Friday 20 July 2018

Crisis time in Leinster as the rest lose sight of Dublin

Dublin 1-25 Laois 0-10

24 June 2018; Ciarán Kilkenny of Dublin shoots to score his side's first goal during the Leinster GAA Football Senior Championship Final match between Dublin and Laois at Croke Park in Dublin. Photo by Stephen McCarthy/Sportsfile
24 June 2018; Ciarán Kilkenny of Dublin shoots to score his side's first goal during the Leinster GAA Football Senior Championship Final match between Dublin and Laois at Croke Park in Dublin. Photo by Stephen McCarthy/Sportsfile
Martin Breheny

Martin Breheny

It used to be one of the great occasions on the summer calendar but now the Leinster football final is no more than a sad reminder of the crisis engulfing the largest province.

The hope every year is that some county will, at the very least, present Dublin with a decent challenge but it doesn't materialise.

Con O'Callaghan of Dublin in action against Gareth Dillon of Laois. Photo by Stephen McCarthy/Sportsfile
Con O'Callaghan of Dublin in action against Gareth Dillon of Laois. Photo by Stephen McCarthy/Sportsfile

If anything, the gap is widening and with Dublin now having the other Leinster counties in the tightest of psychological grips, it's impossible to see how change will come about.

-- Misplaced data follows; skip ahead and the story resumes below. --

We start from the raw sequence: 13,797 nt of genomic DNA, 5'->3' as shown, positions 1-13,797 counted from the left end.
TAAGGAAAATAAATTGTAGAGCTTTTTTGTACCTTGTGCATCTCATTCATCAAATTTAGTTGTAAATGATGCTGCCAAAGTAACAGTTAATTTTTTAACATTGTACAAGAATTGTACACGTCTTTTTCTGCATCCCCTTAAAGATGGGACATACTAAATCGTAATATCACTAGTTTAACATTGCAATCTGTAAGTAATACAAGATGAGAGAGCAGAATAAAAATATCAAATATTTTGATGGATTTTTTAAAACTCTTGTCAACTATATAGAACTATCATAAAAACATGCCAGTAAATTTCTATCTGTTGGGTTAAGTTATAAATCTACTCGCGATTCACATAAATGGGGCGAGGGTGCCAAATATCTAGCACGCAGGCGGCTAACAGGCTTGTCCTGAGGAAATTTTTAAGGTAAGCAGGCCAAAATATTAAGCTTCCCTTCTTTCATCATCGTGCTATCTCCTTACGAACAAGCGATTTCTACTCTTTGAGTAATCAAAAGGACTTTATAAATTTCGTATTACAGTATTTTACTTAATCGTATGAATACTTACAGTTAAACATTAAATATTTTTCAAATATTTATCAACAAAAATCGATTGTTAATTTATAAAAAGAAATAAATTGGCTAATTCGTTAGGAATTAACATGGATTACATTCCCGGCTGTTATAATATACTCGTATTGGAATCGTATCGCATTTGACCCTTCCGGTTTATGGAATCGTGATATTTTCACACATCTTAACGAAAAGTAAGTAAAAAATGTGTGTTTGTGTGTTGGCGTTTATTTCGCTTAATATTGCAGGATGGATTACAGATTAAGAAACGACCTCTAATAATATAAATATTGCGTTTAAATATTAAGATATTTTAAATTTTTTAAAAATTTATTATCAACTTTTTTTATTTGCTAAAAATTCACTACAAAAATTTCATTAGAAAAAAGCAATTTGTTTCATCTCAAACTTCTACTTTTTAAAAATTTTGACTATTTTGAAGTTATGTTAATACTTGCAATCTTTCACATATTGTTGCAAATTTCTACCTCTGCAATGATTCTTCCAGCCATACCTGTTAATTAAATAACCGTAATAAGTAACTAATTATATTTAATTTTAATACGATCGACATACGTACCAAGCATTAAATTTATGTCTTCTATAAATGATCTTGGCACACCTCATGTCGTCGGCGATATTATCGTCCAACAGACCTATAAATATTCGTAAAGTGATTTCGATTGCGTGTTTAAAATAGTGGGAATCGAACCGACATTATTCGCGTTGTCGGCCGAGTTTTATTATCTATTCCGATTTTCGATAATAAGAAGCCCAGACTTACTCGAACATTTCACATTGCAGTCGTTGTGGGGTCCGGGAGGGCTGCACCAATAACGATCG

With Meath and Kildare, who traditionally were Dublin's biggest rivals in Leinster, not even good enough this year to earn the right to play them, it fell to Wicklow, Longford and Laois to prepare Jim Gavin's crew for the inaugural 'Super 8'.

That's all the rest of Leinster do nowadays and, even then, not particularly well. Dublin will return to the training ground this week, not really knowing how finely tuned they are for the bigger tests ahead.

Tormentors

How could they? Demolishing Wicklow, Longford and Laois by a total of 60 points merely informs them of how far ahead they are in Leinster but a great many counties from the other three provinces would have also beaten that trio.

Niall Scully of Dublin in action against Colm Begley of Laois. Photo by Stephen McCarthy/Sportsfile
Niall Scully of Dublin in action against Colm Begley of Laois. Photo by Stephen McCarthy/Sportsfile

Dublin crushed them en route to an eighth successive Leinster title - their 57th overall - and will now begin the build-up to the opening 'Super 8' clash with Donegal on July 14 or 15.

Laois await the winners of the Round 3 qualifiers in their bid to get 'Super 8' status which, if achieved, will place them on the opposite side to Dublin.

That's a mercy of sorts as the last thing they want is a quick rematch with yesterday's tormentors.